In these cities, homeowners earn more per hour from rising property pr
Home prices are rising so fast in certain markets that homeowners essentially make a sizable second income from their properties alone.
Homes in San Jose, Calif., appreciated the most in value on an hourly basis — with home values there increasing $99.81 every hour between February 2017 and February 2018, according to a new report from Zillow.That’s more than seven times larger than the city’s hourly minimum wage of $13.50.
Overall, homeowners of median-valued properties in 24 of the country’s 50 largest cities saw their home equity increase more per hour than their local minimum wage. And nationwide the average U.S. home increased 7.6% over the past year, translating to a gain of $7.09 per hour. That figure is just shy of the federal minimum wage of $7.25 per hour.
In San Jose and five other cities — San Francisco, Seattle, New York, San Diego and Oakland, Calif. — home appreciation exceeded the median household income over the past year.
Homeowners can’t just spend the money they earn in home equity like they would a paycheck. They essentially have two options: They can sell their homes, buy something cheaper and pocket the difference; or, they can take out a home equity loan or a cash-out refinance.
The first option will prove challenging for many existing homeowners. The National Association of Realtors recently cut its forecast for annual home sales in 2018 and it’s not expected to increase from 2017 levels. A big part of the problem is low inventory: There are few homes for buyers to choose from, and that’s driving the pronounced uptick in prices.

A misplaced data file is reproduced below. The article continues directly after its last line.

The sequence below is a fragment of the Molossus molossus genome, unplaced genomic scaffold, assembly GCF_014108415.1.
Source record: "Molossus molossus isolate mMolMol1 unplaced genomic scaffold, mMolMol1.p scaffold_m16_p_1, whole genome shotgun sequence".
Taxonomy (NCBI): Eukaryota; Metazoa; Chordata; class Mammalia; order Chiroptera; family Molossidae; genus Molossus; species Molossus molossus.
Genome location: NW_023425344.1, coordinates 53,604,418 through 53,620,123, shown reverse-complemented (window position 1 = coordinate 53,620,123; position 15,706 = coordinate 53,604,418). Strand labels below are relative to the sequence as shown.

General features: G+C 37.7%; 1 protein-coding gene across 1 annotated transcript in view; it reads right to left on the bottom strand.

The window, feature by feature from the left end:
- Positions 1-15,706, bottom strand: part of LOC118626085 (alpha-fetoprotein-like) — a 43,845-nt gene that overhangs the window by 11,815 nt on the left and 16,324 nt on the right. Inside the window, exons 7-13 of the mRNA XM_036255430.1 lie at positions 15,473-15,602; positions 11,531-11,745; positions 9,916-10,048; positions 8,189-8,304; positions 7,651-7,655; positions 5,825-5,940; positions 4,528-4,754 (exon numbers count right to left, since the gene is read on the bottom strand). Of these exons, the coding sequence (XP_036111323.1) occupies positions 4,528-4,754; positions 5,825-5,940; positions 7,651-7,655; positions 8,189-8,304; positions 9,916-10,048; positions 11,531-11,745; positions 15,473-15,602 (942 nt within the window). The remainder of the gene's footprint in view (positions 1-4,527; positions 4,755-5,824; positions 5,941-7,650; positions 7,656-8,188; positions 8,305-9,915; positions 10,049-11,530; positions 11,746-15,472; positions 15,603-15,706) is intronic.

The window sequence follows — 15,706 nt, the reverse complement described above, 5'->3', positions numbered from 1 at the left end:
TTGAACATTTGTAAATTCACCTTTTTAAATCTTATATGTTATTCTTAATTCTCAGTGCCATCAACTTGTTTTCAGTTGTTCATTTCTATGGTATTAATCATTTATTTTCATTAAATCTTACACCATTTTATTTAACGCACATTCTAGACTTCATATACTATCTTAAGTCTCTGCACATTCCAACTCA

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This is a cyclical problem, of course, and more homeowners choosing to sell would reverse the trend. But the higher prices, especially among starter homes at the lower-end of the market, make it harder to afford moving. Indeed, experts predict that 2018 will represent the most competitive spring homebuying season on record.
Fewer homeowners may be willing or able to turn to home equity loans these days thanks to how the new tax law allows homeowners to deduct the interest on these loans.
Meanwhile, the share of refinance activity comprised of cash-outs — refinanced mortgages that are higher than the existing balance on the original loan, which allow homeowners to tap into their home-equity proceeds — is the highest it’s been since 2008.
But this presents a risk to the overall housing market: Cash-out refinancing activity helped fuel the foreclosure crisis that precipitated the Great Recession. In many cases, homeowners spent all the money they gained through the cash-out refinancing, leaving them with little money on hand.